Over the last couple of years, Nissan’s Qashqai crossover has pretty consistently held a top ten position in UK fleet sales charts.
Sales success of the car - which the brand still refers to as ‘inventing the segment’ - have only been on the rise in recent years, with each generation more successful in terms of sales than the first.
However, a slew of newer, highly rated rivals have entered the C-segment crossover sector since the current model’s launch in 2014, including Seat’s Ateca, Peugeot’s 3008 and the closely related Renault Kadjar.
Nissan doesn’t want the crown on its British-built, British-designed best seller slip, so quality and refinement are the name of the game for this mid-life facelift.
The engine line-up is pretty much unchanged, with the 1.5-litre 110PS diesel remaining the fleet pick. One key change of interest to business drivers is that alloy wheels up to 19-inches can now be fitted within the 99g/km CO2 band – a boon for image-conscious drivers.
Manual and CVT automatic transmissions are available, as is four-wheel drive – though the majority of fleet vehicles will be two-wheel drive.
The 1.6-litre 130PS diesel we drove gained a number of additional sound deadening measures – with ECU tweaks, extra padding, and new insulation added between the engine and the cabin, and on the bonnet underside.
All models now have thicker rear glass and extra insulation around the wheel arches, which leads to a quieter cabin.
A series of small fins have been added to the underside of the front bumper – Nissan calls these ‘vortex generators’ – to improve airflow around the vehicle, and further reduce cabin noise.
Nissan bosses also told Fleet News that feedback from company car drivers in particular led to a repositioning of the Bluetooth microphone, for clearer calls.
A new flat bottomed steering wheel has higher-quality leather and more simplistic controls, plus several interior plastics have been improved.
Nissan says 40% of buyers will opt for the high-end Tekna trim, which offers heated seats, part leather trim, heated front windscreen and all-round LED lights. A new Tekna+ trim level adds nappa leather, panoramic roof, and a new eight-speaker Bose sound system.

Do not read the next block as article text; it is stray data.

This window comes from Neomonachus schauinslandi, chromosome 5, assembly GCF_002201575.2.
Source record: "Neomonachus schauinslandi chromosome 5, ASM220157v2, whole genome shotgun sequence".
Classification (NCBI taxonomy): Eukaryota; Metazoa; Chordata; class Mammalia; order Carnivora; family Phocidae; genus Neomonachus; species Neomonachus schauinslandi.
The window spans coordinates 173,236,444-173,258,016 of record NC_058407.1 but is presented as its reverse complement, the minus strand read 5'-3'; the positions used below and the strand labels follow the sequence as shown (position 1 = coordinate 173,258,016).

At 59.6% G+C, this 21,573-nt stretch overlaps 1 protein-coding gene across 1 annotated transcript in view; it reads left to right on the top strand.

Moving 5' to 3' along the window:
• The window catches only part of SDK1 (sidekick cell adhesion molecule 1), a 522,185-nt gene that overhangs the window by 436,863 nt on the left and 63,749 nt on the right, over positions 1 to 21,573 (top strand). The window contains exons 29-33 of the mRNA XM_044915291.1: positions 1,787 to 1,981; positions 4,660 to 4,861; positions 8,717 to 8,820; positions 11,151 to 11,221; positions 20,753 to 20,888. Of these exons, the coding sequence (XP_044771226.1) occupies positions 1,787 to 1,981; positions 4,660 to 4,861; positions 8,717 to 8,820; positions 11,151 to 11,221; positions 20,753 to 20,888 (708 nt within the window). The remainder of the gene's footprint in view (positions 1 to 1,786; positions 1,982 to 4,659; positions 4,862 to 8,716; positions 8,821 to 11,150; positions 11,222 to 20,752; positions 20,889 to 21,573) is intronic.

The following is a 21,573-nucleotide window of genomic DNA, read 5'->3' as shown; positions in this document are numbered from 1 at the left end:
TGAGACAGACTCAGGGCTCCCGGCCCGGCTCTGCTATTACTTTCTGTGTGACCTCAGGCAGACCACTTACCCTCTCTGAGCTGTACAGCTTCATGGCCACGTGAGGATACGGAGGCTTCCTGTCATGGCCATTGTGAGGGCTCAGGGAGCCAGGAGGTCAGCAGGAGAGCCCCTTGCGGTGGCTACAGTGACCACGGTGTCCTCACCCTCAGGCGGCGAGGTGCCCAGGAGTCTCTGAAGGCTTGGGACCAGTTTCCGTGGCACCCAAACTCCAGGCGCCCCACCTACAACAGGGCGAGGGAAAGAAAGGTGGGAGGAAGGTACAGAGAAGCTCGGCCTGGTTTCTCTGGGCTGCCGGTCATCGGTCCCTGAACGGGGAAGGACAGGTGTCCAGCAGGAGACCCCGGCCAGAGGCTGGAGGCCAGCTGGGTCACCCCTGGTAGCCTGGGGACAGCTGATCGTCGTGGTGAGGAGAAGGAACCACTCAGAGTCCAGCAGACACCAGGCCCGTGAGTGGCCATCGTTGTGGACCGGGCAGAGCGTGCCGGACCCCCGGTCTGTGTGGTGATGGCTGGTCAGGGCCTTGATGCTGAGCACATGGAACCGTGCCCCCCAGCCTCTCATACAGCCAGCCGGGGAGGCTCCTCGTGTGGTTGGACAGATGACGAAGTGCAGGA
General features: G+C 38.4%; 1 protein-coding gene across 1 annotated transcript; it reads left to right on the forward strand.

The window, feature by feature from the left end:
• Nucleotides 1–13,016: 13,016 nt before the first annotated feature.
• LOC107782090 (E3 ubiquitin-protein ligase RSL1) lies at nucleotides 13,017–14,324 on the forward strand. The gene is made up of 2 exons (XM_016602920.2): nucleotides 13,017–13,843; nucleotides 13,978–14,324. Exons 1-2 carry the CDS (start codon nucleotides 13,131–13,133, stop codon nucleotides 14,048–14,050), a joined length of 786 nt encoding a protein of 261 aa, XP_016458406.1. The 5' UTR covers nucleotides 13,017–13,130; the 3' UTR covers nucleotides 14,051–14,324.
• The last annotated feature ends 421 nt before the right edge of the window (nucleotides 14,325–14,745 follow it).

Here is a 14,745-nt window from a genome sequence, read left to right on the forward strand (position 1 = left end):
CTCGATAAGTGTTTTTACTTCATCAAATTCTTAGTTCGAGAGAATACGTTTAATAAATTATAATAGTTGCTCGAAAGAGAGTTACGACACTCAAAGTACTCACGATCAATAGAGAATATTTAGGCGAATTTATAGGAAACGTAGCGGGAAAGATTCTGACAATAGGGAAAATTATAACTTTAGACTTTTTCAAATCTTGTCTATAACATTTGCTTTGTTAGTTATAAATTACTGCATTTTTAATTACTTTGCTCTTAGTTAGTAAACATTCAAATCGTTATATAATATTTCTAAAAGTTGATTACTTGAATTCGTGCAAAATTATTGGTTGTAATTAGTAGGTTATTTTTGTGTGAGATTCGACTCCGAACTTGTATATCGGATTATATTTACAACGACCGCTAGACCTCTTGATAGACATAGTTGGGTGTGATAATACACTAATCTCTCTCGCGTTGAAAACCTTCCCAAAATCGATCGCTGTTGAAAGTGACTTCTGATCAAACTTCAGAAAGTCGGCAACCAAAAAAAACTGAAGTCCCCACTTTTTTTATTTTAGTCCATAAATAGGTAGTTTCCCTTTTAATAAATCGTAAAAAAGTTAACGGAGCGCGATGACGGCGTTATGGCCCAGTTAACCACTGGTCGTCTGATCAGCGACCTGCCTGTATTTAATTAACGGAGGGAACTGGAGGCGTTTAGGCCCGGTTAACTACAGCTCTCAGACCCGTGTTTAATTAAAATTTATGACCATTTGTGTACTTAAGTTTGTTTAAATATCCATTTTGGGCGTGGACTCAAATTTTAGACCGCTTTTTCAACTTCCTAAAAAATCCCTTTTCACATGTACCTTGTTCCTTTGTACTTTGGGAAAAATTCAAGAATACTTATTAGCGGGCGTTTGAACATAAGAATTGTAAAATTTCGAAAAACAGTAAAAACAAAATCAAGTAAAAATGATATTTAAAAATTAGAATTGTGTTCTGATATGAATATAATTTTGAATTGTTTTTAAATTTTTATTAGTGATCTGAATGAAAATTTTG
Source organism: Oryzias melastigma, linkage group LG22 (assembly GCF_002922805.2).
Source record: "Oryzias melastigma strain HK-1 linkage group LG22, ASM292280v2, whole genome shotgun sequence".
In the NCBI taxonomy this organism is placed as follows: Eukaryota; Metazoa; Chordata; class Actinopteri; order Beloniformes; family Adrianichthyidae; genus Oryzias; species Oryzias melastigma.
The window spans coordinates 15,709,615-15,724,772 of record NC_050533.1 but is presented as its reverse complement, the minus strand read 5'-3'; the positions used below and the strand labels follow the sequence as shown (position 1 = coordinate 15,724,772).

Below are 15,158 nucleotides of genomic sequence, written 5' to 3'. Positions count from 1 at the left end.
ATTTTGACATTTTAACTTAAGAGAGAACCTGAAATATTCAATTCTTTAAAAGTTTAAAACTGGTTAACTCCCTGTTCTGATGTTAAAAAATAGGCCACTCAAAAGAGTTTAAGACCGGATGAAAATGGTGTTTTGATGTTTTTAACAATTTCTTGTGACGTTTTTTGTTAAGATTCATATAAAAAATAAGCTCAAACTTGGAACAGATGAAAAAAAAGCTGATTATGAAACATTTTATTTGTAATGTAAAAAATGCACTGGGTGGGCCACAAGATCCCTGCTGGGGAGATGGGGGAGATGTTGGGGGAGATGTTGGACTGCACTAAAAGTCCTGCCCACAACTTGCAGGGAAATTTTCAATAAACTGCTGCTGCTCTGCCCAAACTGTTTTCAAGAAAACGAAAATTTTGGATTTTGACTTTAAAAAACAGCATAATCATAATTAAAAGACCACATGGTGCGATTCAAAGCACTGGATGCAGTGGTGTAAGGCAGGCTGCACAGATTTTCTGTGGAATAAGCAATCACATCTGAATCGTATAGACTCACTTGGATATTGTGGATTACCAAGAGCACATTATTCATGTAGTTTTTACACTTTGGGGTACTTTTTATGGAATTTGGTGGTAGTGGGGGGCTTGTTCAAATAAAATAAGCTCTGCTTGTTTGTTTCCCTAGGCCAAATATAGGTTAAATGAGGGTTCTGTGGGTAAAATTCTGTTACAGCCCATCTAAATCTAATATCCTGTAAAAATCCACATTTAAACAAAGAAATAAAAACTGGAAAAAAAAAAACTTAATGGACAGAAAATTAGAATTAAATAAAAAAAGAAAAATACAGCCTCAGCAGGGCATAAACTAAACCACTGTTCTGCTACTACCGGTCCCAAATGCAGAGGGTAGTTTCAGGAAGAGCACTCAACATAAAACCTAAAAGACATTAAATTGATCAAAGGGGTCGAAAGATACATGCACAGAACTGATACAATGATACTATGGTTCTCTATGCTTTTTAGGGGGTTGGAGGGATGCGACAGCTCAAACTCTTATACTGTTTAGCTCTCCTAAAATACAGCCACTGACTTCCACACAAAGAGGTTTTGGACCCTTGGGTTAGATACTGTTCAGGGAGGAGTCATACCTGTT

The Nissan Connect infotainment system fitted to most models continues to appear dated, with directions not being the slickest, although the screen resolution has been upgraded. Android Auto and Apple CarPlay are notable omissions.
Nissan made a big fanfare several months ago about the Qashqai’s upcoming autonomous functions – to be packaged up under the ‘ProPilot’ name – though this offering will only be available on new cars delivered from early next year.
When it is added to the options list, the package will provide adaptive cruise control, lane keep assist with steering ability, and traffic jam pilot for autonomous travel in low speed travel.
Vehicles on N-Connecta grade and above feature an upgraded autonomous emergency braking system The front grille has been redesigned to accommodate this, with a flat badge allowing radar equipment to be positioned behind it.
For now, though, the range continues to offer broadly the same safety features as before: traffic sign recognition, driver alertness assist, park assist, lane departure warning and around view monitor.
One notable new addition is Stand Still Assist, an add-on to the usual hill start assist system, that will hold the vehicle stationary for up to three minutes, then putting the parking brake on to prevent rollbacks.
The cabin and technology improvements are welcome, but are they enough for the Qashqai to retain its position atop the SUV charts? It drives particularly well, is comfortable for long journeys, and features class-leading emissions – but is not the cheapest to run.
Despite its higher emissions, in mid-range SE Nav spec, Seat’s Ateca is 3.5p cheaper per mile for a fleet to run than the equivalent N-Connecta 1.5-litre diesel Qashqai.
In the high spec Tekna model we tested, the difference is more than 5p per mile – and the car has a list price of a hefty £28,815.
But the Qashqai has cemented its place in the market as a good all-rounder – it remains visually appealing, and has a good range of economical engines.
While its technology may not be cutting edge, if it appears on a choice list, at the mid-range spec level, a driver is likely to be pretty satisfied with their selection.
Model tested: 1.6dCi 130 Tekna 2WD